Here's something that's been bothering me, and that's come up again for me recently while reading some stuff about Hilbert schemes of points (Nakajima's lectures, specifically):

Let $C$ be an algebraic curve. Define $S^nC$ to be $C\times\ldots\times C/S_n$, the symmetric power.

Now, over $\mathbb{C}$, I can show that $C$ a complex manifold implies that $S^nC$ is, and that if $X$ is a variety with $S^nX$ smooth, then $X$ is one dimensional, but the argument I have involves looking in analytic open sets and reducing to the case of $\mathbb{C}^n$, and additionally is fairly unhelpful for identifying the total space (ie, that $S^n\mathbb{P}^1\cong\mathbb{P}^n$)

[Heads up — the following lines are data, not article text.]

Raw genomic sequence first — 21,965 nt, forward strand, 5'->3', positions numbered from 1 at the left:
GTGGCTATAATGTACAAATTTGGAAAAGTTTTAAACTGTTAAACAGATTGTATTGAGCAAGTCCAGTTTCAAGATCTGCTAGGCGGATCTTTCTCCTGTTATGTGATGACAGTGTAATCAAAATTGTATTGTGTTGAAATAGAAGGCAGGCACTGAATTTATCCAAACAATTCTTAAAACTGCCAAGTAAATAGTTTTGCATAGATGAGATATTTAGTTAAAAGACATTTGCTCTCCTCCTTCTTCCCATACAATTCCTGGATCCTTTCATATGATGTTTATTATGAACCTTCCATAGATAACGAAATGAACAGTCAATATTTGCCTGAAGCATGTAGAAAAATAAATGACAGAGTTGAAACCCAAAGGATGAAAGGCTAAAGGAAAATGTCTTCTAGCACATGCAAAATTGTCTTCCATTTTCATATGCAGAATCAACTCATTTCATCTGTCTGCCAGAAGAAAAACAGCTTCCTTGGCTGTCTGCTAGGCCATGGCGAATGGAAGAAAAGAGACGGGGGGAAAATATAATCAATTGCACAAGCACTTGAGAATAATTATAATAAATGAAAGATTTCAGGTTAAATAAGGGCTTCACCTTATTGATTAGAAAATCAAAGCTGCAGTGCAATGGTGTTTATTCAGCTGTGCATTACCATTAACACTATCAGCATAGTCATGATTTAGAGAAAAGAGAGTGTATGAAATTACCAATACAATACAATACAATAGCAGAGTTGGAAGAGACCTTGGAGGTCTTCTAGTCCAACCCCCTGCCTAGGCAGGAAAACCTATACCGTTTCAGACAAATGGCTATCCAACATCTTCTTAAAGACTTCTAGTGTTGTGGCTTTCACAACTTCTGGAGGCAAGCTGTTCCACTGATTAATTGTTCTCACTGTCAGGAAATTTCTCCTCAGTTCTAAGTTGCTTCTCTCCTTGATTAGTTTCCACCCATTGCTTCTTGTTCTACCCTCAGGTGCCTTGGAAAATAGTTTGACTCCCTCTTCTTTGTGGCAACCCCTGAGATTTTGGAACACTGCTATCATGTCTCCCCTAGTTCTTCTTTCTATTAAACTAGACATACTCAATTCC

So here's my question: how can we, in a fairly quick and natural way, show that

- If $C$ is a smooth, 1-dimensional variety over an algebraically closed field $k$,, then $S^nC$ is smooth.
- If $X$ is a smooth variety over an algebraically closed field $k$, and $S^nX$ is smooth, then $X$ is one dimensional.

Now, I don't want any projectivity hypotheses here, and I'm curious, with the more arithmetically inclined, is this still true over an arbitrary field?